Pelosi’s answer suggested she may have violated standing health regulations herself. The congresswoman said that she had attended church in San Francisco “recently, and I did receive Communion.” She noted that she had to sign up in advance to do so, and “there were probably 12 people” in attendance, observing social distance, in a church that fit around 250 people.
San Francisco's guidance for gatherings currently says that only one person at a time is allowed inside a church "for prayer, individual counseling, to pick up, or drop off items."
The city’s mayor London Breed announced this week that outdoor religious services with up to 50 people would be permitted beginning Sept. 14, but indoor religious services were still prohibited until Oct. 1, where they would be permitted with a cap at 25 people.
A June 29 cease-and-desist letter from the San Francisco city attorney to the archdiocese said that indoor religious services were not allowed, with exceptions for funeral services with up to 12 people or live-streamed Masses with necessary personnel present for the streaming.
Speaker Pelosi’s office did not respond to an inquiry from CNA as to the Mass she attended, whether it was a funeral Mass or whether it occurred before the city’s health order.
Pelosi also claimed that “faith and science are sometimes counter to each other. Around here people say to me, ‘you’re a person of faith, why do you believe in science?’”
Science, she said, is “an answer to our prayers.”
Pelosi, a Catholic whose district comprises much of San Francisco, has been an outspoken supporter of abortion and the redefinition of marriage. She has been endorsed by the National Abortion Rights Action League in 2020, and promised that “with the support of NARAL, we will defend Roe v. Wade” and support “a woman’s right to choose.”
Recently, Pelosi promised to withhold the Hyde Amendment from relevant spending bills next year—threatening to end a decades-old policy that has barred taxpayer dollars in the form of Medicaid reimbursements from funding elective abortions.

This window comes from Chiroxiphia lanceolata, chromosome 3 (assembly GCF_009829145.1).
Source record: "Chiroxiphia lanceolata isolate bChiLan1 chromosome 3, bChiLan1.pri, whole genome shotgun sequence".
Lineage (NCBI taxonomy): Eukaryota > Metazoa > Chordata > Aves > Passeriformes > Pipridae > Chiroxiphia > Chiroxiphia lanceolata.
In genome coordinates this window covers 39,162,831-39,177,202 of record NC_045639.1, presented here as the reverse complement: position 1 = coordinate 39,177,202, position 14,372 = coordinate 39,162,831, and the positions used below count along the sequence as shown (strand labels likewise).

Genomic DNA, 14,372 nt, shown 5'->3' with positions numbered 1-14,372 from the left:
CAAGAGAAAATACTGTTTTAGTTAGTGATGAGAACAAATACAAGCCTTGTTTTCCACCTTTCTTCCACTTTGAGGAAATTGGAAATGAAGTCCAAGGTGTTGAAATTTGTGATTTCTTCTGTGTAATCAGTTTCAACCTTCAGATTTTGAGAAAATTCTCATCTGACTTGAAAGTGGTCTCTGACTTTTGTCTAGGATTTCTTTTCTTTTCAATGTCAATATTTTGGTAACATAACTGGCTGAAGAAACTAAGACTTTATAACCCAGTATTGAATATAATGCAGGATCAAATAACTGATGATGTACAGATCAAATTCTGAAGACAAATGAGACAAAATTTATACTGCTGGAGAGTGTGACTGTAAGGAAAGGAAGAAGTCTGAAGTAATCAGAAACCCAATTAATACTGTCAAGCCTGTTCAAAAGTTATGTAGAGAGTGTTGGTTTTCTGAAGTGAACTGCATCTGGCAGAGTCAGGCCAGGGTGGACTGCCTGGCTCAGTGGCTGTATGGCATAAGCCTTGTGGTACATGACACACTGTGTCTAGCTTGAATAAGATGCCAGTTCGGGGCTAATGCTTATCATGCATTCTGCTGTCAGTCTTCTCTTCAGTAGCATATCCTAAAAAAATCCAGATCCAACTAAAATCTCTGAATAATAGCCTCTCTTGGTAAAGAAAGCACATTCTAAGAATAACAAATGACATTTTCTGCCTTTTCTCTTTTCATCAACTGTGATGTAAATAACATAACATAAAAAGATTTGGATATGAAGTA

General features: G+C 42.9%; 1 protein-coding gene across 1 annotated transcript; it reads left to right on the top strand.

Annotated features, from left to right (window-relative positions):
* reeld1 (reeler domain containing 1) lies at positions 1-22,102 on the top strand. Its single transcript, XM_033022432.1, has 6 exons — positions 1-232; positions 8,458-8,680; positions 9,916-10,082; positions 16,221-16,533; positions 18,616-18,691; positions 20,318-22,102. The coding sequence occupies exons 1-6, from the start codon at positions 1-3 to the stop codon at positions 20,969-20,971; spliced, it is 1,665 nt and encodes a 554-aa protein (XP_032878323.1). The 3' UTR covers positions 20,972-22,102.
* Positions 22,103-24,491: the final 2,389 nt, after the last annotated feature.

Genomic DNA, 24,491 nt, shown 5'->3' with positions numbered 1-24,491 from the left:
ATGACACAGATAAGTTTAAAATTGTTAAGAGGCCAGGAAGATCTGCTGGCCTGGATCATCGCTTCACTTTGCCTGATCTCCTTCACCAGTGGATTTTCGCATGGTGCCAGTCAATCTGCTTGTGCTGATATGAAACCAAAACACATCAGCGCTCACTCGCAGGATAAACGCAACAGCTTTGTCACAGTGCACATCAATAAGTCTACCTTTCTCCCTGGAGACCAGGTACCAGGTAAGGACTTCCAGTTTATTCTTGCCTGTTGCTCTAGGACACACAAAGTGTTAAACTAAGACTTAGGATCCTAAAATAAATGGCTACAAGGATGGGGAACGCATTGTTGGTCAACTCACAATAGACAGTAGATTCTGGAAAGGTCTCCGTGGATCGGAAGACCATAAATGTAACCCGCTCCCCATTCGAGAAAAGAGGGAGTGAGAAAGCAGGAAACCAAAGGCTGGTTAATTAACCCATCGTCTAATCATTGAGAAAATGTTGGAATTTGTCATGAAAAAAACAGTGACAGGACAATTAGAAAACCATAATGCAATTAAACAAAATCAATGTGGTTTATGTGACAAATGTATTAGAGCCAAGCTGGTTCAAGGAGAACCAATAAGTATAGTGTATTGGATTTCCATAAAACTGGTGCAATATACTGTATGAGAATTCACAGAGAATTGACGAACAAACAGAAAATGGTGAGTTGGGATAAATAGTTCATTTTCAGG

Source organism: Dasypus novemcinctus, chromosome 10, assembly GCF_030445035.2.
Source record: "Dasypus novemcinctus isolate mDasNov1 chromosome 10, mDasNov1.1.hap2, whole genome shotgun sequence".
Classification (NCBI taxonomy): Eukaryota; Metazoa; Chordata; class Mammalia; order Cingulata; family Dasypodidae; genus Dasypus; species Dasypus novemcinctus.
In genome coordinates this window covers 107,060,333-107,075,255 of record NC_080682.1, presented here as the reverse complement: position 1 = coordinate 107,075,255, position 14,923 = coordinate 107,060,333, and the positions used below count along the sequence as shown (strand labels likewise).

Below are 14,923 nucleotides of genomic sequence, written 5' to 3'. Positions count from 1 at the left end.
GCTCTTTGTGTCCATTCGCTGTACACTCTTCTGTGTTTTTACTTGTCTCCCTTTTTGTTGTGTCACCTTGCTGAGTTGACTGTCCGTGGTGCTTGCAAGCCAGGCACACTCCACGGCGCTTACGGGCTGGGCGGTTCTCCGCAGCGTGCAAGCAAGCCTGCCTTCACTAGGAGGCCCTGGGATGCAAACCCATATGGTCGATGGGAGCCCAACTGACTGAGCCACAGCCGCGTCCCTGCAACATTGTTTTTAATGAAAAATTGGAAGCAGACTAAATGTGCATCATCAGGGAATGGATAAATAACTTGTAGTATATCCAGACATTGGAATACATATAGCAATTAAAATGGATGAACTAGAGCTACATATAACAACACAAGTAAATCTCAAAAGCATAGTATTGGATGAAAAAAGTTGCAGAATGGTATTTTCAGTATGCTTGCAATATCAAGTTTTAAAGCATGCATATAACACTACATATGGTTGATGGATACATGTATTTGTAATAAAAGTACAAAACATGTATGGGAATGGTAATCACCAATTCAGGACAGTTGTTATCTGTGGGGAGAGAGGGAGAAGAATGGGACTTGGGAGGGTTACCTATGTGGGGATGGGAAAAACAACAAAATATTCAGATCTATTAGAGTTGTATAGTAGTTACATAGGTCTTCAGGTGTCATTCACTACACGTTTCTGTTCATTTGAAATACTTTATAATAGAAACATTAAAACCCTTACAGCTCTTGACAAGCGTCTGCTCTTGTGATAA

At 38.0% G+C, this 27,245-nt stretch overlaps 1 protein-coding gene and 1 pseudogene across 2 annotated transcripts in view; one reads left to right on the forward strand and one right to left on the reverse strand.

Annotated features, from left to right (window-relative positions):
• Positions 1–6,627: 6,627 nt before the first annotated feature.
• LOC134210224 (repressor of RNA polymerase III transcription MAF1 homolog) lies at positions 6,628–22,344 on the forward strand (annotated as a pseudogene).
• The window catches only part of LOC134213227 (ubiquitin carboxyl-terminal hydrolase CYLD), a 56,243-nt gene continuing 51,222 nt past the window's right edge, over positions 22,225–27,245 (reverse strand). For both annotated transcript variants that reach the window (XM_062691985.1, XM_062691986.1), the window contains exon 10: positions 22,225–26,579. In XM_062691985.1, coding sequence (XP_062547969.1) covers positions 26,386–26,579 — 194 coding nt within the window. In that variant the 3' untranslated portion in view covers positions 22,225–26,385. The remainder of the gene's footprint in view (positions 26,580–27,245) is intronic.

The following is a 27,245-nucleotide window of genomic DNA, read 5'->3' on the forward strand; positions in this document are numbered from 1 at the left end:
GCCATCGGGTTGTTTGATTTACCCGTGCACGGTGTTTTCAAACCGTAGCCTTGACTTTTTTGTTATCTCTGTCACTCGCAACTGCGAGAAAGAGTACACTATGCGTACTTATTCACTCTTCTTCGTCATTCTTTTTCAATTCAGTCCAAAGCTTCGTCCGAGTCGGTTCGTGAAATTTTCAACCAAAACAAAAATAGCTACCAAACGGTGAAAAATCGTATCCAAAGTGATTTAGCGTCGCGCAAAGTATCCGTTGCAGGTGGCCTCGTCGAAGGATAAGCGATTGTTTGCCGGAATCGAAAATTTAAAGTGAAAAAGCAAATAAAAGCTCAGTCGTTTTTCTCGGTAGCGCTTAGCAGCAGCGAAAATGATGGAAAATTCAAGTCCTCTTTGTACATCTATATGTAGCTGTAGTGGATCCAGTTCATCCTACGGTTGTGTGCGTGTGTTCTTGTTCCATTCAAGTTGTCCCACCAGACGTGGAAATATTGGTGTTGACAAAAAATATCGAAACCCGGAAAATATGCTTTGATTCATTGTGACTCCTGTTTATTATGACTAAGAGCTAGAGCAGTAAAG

In June of 2014, Pelosi asked Archbishop Cordileone to cancel his participation in the March for Marriage in Washington, D.C., saying that some supporting groups had pushed “disdain and hate towards LGBT persons.” While noting that “[w]e share our love of the Catholic faith and our city of San Francisco,” she said she respected the archbishop’s “view” of same-sex marriage.
(Story continues below)
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In 2009, Pelosi told Newsweek magazine that she had “some concerns about the church's position respecting a woman's right to choose,” as well as “about the church's position on gay rights.”
“I am a practicing Catholic, although they're probably not too happy about that. But it is my faith,” she said, adding that “women should have that opportunity to exercise their free will.”
In response, then-San Francisco Archbishop George Niederauer wrote in a column that her statement included “some fundamental misconceptions about Catholic teaching on human freedom.”
He wrote that it is “entirely incompatible with Catholic teaching to conclude that our freedom of will justifies choices that are radically contrary to the Gospel—racism, infidelity, abortion, theft. Freedom of will is the capacity to act with moral responsibility; it is not the ability to determine arbitrarily what constitutes moral right.”